The Ransom

Object Details

Title:

The Ransom

Artist/Maker(s):

John Everett Millais (English, 1829 - 1896)

Culture:

English

Date:

1860 - 1862

Medium:

Oil on canvas

Dimensions:

129.5 x 114.3 cm (51 x 45 in.)

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Standing on the right, a kidnapper firmly grasps the arm of a young girl while an armored knight tries to hand over precious jewels. In this theatrical painting, John Everett Millais depicted a sixteenth-century scene of a father paying ransom for his two daughters.

The subject matter and technique are typical of the Pre-Raphaelite movement founded by Millais. Although he wanted to express a moral seriousness in his work, the drama is unconvincing: the figures are stiff and too large for the room they inhabit. The Ransom received criticism of this kind when it was exhibited, but no one could find fault with Millais's painting technique. The sharp, near-photographic rendering of objects, materials, and individuals display Millais's technical brilliance.

Millais's painting was a group effort of sorts. His mother made and designed the costumes, his friend Mr. Miller posed for the head of the knight and he drew the body from a gigantic railway guard named "Strong." The girls were painted from one model, Miss Helen Petrie, and Major McBean posed as one of the kidnappers. The artist, however, did not much care for the painting and referred to it as "the picture with the dreadful blue-and-white page in the corner."

Provenance
1862 - possibly 1864

Gambart, probably purchased from the artist, 1862; sold to Charles P. Matthews, possibly 1864.

possibly 1864 - 1891

Charles P. Matthews (London, England; Essex, England) [sold, Matthews sale, Christie's, London, June 6, 1891, lot 90, through Thomas Agnew & Sons, Ltd., to William Kenrick]

1891 - 1919

William Kenrick, 1831 - 1919 (The Grove, Harbourne, Birmingham, West Midlands, England), by inheritance to Wilfred Byng Kenrick, 1919.

1919 - still in 1947

Wilfred Byng Kenrick, 1872 - 1962 (Birmingham, England)

- 1963

Private Collection [sold, Christie's, London, February 15, 1963, lot 108, to Leger Galleries]

1963

Leger Galleries (London, England), sold to Graham Gallery, probably with Victor D. Spark, 1963.

1963 - 1972

James Graham Gallery (New York, New York)

1963 - 1972

and Victor D. Spark, American, 1898 - 1991 (New York, New York), sold to the J. Paul Getty Museum, 1972.

Exhibitions
Exhibition of the Royal Academy of Arts. MDCCCLXII. The Ninety-Fourth (1862) (Cat. 198)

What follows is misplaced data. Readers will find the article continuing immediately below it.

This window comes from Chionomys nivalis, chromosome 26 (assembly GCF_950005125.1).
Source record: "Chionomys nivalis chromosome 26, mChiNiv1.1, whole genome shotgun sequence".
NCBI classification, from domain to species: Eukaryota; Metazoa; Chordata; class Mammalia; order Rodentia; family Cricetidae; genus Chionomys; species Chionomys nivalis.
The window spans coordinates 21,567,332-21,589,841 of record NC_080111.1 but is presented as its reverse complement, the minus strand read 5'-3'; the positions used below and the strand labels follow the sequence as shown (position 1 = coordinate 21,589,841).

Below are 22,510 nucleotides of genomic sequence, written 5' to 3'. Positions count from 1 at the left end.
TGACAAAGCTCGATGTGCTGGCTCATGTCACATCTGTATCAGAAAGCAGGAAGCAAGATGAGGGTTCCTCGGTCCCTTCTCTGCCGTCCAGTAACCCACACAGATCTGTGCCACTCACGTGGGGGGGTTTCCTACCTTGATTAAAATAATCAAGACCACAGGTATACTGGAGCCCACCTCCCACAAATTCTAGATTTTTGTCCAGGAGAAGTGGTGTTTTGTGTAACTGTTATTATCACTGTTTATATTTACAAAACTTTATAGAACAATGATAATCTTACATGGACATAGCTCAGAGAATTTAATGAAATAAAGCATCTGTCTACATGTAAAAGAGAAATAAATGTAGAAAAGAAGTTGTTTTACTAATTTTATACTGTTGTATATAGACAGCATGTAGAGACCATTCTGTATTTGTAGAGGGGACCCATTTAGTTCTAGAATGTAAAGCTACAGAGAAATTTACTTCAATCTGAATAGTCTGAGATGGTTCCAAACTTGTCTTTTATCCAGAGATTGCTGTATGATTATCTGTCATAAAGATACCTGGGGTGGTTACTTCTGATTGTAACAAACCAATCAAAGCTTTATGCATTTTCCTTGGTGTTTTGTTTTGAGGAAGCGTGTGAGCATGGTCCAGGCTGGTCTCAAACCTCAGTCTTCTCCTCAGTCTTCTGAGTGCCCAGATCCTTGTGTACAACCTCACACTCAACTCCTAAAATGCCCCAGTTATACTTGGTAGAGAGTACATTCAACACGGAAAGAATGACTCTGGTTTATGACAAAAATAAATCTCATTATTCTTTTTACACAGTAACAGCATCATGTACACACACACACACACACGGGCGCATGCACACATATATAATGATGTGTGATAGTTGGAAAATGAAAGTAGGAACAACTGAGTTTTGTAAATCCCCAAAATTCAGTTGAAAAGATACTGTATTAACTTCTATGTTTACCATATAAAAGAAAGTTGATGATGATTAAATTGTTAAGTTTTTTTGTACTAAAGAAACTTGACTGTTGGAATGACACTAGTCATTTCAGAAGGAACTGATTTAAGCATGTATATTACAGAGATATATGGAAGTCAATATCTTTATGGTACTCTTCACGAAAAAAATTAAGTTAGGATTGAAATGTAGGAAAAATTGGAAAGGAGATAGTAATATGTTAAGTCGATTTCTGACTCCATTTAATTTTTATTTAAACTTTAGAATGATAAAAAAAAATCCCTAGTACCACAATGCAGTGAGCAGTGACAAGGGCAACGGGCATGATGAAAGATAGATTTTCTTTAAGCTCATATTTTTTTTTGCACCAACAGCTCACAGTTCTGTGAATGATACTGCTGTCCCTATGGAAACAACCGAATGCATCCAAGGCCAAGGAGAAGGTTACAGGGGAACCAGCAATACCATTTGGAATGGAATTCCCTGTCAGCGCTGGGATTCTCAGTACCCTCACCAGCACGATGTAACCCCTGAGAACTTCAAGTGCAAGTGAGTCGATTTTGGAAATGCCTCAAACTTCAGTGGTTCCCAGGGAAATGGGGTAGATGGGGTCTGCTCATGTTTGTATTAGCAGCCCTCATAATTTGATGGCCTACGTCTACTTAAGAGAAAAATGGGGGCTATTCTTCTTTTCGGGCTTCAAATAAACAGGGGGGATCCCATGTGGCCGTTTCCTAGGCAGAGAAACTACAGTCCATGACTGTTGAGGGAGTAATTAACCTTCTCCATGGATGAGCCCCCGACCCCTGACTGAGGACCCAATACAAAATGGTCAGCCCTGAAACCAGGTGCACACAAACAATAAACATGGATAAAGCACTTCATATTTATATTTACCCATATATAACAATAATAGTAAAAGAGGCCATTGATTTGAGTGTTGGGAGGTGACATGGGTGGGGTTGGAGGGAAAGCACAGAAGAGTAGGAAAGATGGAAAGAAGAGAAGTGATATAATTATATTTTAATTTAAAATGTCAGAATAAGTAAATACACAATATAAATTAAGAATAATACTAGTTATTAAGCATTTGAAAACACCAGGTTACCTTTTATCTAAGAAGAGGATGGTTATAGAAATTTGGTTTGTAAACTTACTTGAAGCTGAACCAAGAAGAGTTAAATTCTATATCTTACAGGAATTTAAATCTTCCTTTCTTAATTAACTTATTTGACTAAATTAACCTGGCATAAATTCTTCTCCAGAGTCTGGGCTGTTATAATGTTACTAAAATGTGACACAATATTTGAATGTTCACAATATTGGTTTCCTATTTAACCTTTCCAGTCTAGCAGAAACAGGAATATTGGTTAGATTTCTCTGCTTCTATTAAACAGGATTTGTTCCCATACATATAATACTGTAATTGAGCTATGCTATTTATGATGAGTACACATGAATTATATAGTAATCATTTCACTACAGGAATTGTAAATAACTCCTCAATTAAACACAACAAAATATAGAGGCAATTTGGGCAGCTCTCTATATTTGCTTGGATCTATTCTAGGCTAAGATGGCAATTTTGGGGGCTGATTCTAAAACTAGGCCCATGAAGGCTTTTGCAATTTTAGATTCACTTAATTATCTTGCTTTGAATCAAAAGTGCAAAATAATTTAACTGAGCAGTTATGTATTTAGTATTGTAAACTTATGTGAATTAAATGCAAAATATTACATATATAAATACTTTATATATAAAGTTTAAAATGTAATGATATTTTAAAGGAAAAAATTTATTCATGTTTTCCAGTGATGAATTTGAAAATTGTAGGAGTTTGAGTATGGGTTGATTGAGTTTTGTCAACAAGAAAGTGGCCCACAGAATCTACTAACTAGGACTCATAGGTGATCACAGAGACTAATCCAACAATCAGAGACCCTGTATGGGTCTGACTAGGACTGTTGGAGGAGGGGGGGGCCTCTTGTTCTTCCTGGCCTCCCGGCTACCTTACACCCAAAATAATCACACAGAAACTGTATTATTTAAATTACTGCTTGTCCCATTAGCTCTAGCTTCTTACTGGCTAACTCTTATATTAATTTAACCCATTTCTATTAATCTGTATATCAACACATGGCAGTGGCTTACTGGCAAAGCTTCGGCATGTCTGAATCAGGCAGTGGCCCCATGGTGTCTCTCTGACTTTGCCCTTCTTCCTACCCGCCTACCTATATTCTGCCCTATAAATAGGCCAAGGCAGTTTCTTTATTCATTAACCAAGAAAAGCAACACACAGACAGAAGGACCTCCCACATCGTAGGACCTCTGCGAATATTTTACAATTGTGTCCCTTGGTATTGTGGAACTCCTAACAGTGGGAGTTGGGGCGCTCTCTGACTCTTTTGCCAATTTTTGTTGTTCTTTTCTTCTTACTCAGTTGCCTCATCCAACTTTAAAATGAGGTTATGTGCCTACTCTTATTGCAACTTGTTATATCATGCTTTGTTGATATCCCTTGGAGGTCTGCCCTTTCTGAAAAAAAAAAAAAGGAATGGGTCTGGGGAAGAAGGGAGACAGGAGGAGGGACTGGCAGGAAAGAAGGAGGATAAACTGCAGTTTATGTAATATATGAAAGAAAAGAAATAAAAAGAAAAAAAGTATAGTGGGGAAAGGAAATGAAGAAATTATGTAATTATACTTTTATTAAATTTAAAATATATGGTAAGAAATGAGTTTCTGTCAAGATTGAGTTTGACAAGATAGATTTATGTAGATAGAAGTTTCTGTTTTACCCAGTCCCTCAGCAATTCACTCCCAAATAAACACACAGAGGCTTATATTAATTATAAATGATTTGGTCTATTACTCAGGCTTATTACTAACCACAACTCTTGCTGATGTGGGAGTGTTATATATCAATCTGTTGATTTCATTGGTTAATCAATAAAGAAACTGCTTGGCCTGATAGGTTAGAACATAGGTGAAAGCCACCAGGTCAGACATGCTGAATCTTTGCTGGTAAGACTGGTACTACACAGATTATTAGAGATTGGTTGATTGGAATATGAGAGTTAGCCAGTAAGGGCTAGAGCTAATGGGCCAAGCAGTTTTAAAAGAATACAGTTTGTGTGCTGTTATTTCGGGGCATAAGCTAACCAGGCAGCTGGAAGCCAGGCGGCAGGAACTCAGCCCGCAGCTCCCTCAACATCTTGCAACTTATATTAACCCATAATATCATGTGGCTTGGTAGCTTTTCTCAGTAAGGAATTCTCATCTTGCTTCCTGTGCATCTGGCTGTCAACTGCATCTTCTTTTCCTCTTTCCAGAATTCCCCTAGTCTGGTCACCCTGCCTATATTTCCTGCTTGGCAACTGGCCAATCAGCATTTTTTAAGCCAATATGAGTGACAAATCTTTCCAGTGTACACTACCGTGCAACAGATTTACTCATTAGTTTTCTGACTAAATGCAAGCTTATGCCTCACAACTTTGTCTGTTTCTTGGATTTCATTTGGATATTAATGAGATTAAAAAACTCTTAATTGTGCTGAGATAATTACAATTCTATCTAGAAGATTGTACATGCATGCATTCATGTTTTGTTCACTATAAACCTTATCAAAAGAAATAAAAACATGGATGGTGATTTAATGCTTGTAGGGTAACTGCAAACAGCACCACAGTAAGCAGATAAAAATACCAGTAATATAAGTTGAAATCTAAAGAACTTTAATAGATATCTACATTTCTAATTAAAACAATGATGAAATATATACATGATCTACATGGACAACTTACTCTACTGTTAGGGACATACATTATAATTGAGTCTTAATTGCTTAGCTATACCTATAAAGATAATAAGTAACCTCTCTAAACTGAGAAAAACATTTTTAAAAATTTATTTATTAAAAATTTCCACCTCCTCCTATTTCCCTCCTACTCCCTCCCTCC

• Royal Academy of Arts (London), 1862
Works of Sir John E. Millais, Bart., R.A. (1886) (Cat. 116)
  • Grosvenor Gallery, (London), 1886
Exhibition of Works by the Late Sir John Everett Millais (1898) (Cat. 30)
  • Royal Academy of Arts (London), 1898
Loan Exhibition of Works by Ford Madox Brown and the Pre-Raphaelites (September 14 to November, 1911) (Cat. 270)
  • City Art Gallery (Manchester), September 14 to November, 1911
"The Pre-Raphaelite Brotherhood" (1848-1862) (June 7 to July 27, 1947) (Cat. 63)
  • Birmingham Museums & Art Gallery, (Birmingham), June 7 to July 27, 1947
The Pre-Raphaelites (February 16 to May 31, 1964) (Cat. 51)
  • Herron Museum of Art, (Indianapolis), February 16 to March 22, 1964
  • Gallery of Modern Art (New York), April 27 to May 31, 1964
Artists of Victoria's England (February 2 to March 14, 1965) (Cat. 36)
  • Cummer Gallery of Art, (Jacksonville), February 2 to March 14, 1965
Millais, P.R.B., P.R.A. (January to April 1967) (Cat. 61)
  • Royal Academy of Arts (London), January 1 to April 1, 1967
  • Walker Art Gallery, Liverpool, January 1 to April 1, 1967
The Victorian Rebellion: A Loan Exhibition of Works by the Pre-Raphaelite Brotherhood and Their Contemporaries (September 12 to October 26, 1971) (Cat. 53)
  • Lakeview Center for the Arts and Sciences, (Peoria), September 12 to October 26, 1971
The Revolt of the Pre-Raphaelites (March 5 to April 9, 1972) (Cat. 65)
  • Lowe Art Museum, University of Miami, (Coral Gables), March 5 to April 9, 1972
Millais (September 26, 2007 to May 18, 2008) (Cat. 69)
  • Tate Britain, (London), September 26, 2007 to January 13, 2008
  • Van Gogh Museum, (Amsterdam), February 15 to May 18, 2008